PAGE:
NLRB stops UAW election at Volkswagen Chattanooga, for now

WASHINGTON D.C. (WDEF) – The National Labor Relations Board has stopped a union vote at the Volkswagen Chattanooga plant, at least for now.

In April, the UAW got enough petitions from workers to request a unionizing vote at the plant by the end of April.

But the company responded that they were opposed to a union vote until the NLRB settled other labors questions first.

As they said in their petition “Volkswagen is not opposed to elections—as its history
strongly supports—rather, the issue is a Board procedural one.”

We’ve been waiting now for a few weeks now for the NLRB to pick a date for the vote.

On Friday, the Board voted 2-1 to stay the proceedings.

They also sent the question of an early unfair labor practices ruling against Volkswagen back to the regional NLRB. Presumably this will have to be resolved before any new vote can take place.

You might wonder why there has been so much legal wrangling over picking a date to vote.

Labor law attorneys point out that quick votes often go to the union, while delayed ones favor the company.

Back in early April, the UAW had at least 30% backing of the workers on petitions to call for a vote.  And they stressed their desire for a quick one.

But in the last week, we’ve seen some anti-union activity emerge at the plant.

Governor Bill Lee addressed workers in a closed door session where he expressed his preference for no union.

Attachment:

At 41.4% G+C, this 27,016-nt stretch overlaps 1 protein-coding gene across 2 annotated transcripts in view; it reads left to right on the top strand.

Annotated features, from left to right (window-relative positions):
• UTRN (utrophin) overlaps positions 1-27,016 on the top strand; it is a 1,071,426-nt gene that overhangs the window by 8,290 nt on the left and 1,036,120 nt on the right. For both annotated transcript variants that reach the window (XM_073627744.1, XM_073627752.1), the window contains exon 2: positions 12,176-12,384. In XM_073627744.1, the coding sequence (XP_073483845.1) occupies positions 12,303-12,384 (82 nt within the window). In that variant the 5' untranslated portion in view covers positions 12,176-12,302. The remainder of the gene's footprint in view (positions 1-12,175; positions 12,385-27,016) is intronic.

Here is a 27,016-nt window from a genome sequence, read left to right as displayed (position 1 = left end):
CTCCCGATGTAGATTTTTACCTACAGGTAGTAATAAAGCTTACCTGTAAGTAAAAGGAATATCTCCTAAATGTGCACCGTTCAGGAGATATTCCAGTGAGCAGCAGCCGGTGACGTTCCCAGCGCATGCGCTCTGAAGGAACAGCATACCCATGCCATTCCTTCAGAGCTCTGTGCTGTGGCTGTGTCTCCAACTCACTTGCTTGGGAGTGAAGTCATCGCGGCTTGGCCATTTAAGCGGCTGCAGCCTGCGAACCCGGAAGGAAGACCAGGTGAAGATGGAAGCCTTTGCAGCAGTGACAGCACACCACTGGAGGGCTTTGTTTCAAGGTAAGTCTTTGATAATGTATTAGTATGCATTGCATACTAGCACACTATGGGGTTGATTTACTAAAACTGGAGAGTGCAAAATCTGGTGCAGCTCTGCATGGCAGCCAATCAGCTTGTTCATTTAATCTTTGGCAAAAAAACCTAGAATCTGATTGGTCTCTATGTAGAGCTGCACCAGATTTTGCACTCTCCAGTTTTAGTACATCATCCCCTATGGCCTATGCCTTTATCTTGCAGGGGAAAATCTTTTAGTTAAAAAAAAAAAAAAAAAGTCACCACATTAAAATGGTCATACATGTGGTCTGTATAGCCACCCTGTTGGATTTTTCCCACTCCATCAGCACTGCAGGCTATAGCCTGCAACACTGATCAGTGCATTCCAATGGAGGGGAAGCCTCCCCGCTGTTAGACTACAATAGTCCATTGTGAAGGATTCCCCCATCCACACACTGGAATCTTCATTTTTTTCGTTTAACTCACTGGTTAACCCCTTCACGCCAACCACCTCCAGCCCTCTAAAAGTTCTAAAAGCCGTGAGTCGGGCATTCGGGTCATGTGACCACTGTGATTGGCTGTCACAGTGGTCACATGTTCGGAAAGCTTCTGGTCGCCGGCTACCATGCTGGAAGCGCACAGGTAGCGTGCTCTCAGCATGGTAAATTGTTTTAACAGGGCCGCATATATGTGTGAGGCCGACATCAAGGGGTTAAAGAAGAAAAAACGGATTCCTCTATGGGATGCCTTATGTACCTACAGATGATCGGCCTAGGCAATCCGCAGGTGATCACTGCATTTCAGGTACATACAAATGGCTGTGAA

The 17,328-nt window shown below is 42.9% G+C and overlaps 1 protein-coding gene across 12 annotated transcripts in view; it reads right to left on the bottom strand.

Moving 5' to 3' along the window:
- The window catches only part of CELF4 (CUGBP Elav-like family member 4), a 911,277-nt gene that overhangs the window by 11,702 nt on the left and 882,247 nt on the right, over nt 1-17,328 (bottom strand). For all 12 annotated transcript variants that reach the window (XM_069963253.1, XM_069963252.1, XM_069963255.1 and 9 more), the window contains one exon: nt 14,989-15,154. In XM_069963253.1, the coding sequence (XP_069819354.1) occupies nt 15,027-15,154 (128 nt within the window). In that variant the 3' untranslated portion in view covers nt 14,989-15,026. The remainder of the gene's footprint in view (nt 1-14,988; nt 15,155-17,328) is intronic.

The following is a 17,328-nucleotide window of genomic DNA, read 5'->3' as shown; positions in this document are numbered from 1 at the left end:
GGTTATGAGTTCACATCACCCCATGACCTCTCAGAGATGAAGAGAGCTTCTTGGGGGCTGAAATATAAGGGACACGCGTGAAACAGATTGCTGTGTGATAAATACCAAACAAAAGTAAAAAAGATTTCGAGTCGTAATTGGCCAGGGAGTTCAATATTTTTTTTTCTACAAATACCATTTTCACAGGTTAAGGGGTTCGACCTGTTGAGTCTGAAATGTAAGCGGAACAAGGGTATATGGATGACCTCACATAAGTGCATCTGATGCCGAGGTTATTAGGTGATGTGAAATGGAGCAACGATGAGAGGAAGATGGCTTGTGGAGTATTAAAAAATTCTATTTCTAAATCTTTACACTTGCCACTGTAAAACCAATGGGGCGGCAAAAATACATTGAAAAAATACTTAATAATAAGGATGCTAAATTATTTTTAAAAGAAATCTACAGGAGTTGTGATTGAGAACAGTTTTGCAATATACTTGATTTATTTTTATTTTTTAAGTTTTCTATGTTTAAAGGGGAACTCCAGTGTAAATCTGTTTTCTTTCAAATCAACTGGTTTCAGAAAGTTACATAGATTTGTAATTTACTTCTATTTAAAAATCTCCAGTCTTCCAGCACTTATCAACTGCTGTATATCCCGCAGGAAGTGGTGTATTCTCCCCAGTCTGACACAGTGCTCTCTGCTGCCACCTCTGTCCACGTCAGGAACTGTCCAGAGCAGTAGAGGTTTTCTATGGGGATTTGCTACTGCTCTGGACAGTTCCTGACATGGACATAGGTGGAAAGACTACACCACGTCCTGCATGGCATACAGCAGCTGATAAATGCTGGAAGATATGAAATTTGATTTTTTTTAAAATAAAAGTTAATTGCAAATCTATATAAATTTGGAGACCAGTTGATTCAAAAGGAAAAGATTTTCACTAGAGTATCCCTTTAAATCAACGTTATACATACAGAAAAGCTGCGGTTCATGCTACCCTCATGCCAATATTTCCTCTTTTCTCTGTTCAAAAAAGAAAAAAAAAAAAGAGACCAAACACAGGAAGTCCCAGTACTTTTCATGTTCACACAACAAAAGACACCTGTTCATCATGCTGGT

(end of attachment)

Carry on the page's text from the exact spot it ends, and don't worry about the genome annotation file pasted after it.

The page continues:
And a worker group that opposed the UAW in 2014, reformed this week.

Their group, Southern Momentum, issued this statement on today’s ruling.

“This is a victory for Volkswagen workers,” said Tom Haney, a team member at the Volkswagen Chattanooga facility. “We will continue to educate our colleagues on the negative impact the UAW would have on our factory and remain confident that if another election occurs in the future, workers will vote no and soundly reject the UAW.”

“We could not be more pleased with this decision and are glad the regional director halted the UAW’s attempt to push through a quick election before workers had the opportunity to mobilize and make their voices heard,” said Maury Nicely, a Chattanooga-based lawyer for Evans Harrison Hackett PLC, who represented Southern Momentum in 2014. “Clearly the UAW’s attempt to disavow its own supporters in a dues- and-membership grabbing ploy backfired. If I have said it once, I’ll say it a thousand times: the UAW was wrong for Chattanooga and Volkswagen in 2014 and it is wrong for us today.”

“Chattanooga workers deserve the right to vote and have bargaining rights just like every other VW worker in the world,” UAW International spokesperson Brian Rothenberg said in a statement.



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